With Donation Ocean Plaza Resort settles case with Department of Natural Resources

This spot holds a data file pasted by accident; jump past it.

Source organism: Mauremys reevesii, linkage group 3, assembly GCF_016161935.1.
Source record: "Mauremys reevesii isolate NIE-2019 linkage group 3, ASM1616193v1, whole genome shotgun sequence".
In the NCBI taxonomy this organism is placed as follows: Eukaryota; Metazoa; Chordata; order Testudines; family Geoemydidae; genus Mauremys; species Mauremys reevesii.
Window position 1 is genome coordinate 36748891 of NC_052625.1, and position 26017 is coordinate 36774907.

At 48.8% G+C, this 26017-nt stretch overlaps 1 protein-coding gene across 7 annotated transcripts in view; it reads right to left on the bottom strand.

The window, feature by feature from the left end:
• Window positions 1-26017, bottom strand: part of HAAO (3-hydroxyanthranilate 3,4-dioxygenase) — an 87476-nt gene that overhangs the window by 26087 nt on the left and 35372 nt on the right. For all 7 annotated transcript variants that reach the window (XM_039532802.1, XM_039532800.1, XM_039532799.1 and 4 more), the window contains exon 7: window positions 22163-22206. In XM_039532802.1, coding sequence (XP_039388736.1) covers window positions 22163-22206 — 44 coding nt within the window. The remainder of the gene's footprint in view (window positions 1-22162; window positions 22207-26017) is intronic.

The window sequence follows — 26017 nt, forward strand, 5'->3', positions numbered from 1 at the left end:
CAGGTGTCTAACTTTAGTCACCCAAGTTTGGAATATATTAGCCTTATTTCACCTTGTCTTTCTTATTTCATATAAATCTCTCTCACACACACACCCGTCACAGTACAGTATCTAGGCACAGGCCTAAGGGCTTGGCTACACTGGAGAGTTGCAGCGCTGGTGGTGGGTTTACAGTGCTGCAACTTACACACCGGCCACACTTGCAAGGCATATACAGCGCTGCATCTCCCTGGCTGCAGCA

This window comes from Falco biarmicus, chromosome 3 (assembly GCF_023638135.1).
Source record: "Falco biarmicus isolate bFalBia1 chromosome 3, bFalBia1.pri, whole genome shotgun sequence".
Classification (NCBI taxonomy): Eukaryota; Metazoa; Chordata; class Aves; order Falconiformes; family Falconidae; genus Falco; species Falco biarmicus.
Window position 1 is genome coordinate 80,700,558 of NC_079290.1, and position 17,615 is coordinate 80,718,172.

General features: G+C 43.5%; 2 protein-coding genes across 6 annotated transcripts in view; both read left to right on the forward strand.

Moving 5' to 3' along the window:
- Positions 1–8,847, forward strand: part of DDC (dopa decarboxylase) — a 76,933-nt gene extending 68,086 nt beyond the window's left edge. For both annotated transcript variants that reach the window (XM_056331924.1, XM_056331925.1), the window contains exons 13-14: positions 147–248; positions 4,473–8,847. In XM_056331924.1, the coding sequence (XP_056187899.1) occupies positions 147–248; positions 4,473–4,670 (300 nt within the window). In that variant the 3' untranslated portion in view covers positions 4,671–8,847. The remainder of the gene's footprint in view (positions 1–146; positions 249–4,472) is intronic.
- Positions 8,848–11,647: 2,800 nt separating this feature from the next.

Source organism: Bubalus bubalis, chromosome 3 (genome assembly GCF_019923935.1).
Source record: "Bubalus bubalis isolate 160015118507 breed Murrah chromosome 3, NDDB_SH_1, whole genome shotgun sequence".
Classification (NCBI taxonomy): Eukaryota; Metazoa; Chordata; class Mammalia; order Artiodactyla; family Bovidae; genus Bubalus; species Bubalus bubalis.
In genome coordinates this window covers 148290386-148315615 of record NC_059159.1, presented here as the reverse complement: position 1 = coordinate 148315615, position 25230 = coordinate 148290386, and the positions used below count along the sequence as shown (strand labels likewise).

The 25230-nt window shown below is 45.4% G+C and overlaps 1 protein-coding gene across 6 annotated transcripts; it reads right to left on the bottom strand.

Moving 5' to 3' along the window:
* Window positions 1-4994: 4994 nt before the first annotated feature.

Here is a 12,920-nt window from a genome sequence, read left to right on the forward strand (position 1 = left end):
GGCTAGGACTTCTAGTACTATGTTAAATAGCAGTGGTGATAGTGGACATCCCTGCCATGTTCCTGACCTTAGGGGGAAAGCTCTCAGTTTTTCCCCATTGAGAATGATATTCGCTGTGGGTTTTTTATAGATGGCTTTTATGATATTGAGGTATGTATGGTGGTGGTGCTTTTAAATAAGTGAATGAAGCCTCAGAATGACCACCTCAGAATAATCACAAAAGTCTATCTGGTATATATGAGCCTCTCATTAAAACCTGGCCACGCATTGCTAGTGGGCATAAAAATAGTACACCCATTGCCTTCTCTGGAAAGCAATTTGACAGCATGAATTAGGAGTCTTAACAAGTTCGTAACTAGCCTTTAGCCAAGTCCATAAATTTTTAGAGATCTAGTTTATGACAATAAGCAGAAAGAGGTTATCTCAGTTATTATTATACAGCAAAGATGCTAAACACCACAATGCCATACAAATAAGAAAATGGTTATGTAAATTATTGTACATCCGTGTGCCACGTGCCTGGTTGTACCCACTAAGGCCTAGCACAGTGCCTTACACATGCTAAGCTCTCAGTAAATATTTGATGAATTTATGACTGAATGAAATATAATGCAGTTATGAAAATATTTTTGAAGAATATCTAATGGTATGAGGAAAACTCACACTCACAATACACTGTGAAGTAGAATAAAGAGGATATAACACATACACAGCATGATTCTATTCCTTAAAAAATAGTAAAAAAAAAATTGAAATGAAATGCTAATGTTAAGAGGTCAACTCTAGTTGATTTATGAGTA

The purpose of this press release is to announce a settlement has been reached in the Georgia Department of Natural Resources' (DNR) investigation of the Ocean Plaza Beach Resort and its owner Harry Spirides for moving sand in a sand dune area that was migrating toward and in some places covering a handicapped accessible, wooden sand dune crossover walkway in front of the Ocean Plaza Beach Resort, located on Tybee Island, GA. Where sand covered the walkway it was obstructing beach access for Ocean Plaza’s disabled hotel guests and guests with small children in strollers. In the settlement, Ocean Plaza Resort and its owner Harry Spirides, without admitting any violation of law, agree to make a $10,000 charitable donation to the Tybee Island Marine Science Center's Sidewalk to the Sea program and also plant sea oats in the area where the sand dune disturbance occurred. Sidewalk to the Sea provides educational field trips to the seashore for Savannah’s inner city elementary school students, many of which have never before seen the ocean. Ocean Plaza Resort's donation will completely fund a fun and educational trip to Tybee Island's beaches for more than 800 students and teachers from Shuman Elementary School in Savannah. Only sea oat replanting, and no movement of sand, was needed to restore the disturbed area, because the dune had already regenerated itself. Harry Spirides, owner & chief executive officer of Ocean Plaza Beach Resort, said back in March hotel workers were clearing sand from the handicapped-accessible walkway to and from the beach when they lowered the height of an adjacent sand dune that was continuously spilling over onto the walkway. “We had absolutely no ill intent here—our motivation was simply to improve public access to the beach,” Spirides said. “In the future we will receive appropriate clearance from the DNR before we take any steps to clear the walkway. We at Ocean Plaza Resort fully support preserving the natural beauty of the beach, and we have supported ecology based organizations and events for years.” For several weeks Spirides has been working cooperatively with DNR to reach a mutually-agreeable solution to the sand moving event. Spirides states he is pleased with the outcome. “No animals or their habitats were harmed during this sand moving project, and nothing beyond simple hand shovels were used. No sand was removed from the dune. The sand was just redistributed to each side of the dune. Most of the sand dune has grown back, and Ocean Plaza Resort is committed to restoring any disturbed vegetation to its original condition and will be working with DNR over the next couple months to accomplish this goal,” says Spirides. Spirides said he requested that he be allowed to make this donation to settle this case because he believes that Sidewalk to the Sea is a very worthwhile and innovative program that provides inner city school children with the opportunity to visit and learn about the beach and its ecosystems which they would never have otherwise had. Spirides says, “Ocean Plaza Beach Resort is proud to support this little known but very worthwhile program to bring inner city school children to the seashore and teach them all about our coastal ecology and geography. I challenge other companies to adopt a school through the Sidewalk to the Sea program. We have adopted Shuman Elementary School.” Spirides, whose family has owned and managed businesses in Tybee Island's downtown commercial district for the past 70 years and who himself has worked at the resort for more than 30 years, says he would like to see the City of Tybee Island adopt an ongoing active beach management plan to maintain the beach between beach renourishments which occur approximately every 7 years. Spirides explains, "This part of the beach is a very dynamic area, and the millions of tons of sand which have been deposited on the beach by past beach renourishment projects is constantly moving around and must be managed by a formal plan.” He says to deposit millions of tons of sand on the beach and then to not manage or maintain it and let it blow around in the wind and completely cover up expensive dune crossover walkways which have been paid for by taxpayer dollars is financially irresponsible. Spirides states, “Dumping sand on the beach is only half of the process. You have to manage that sand through an ongoing active beach management plan. Such plans are common and have provisions in them to move windblown sand from areas of excess sand accumulation to areas of sand scarcity, between beach renourishment projects. That is what many other beachside communities around the country do. Having an ongoing active beach management plan would allow Tybee Island's beaches to go for longer periods of time (years) between very costly ocean dredge-based beach renourishments, and in these days of deep government budget cuts that would be a good thing.” Read More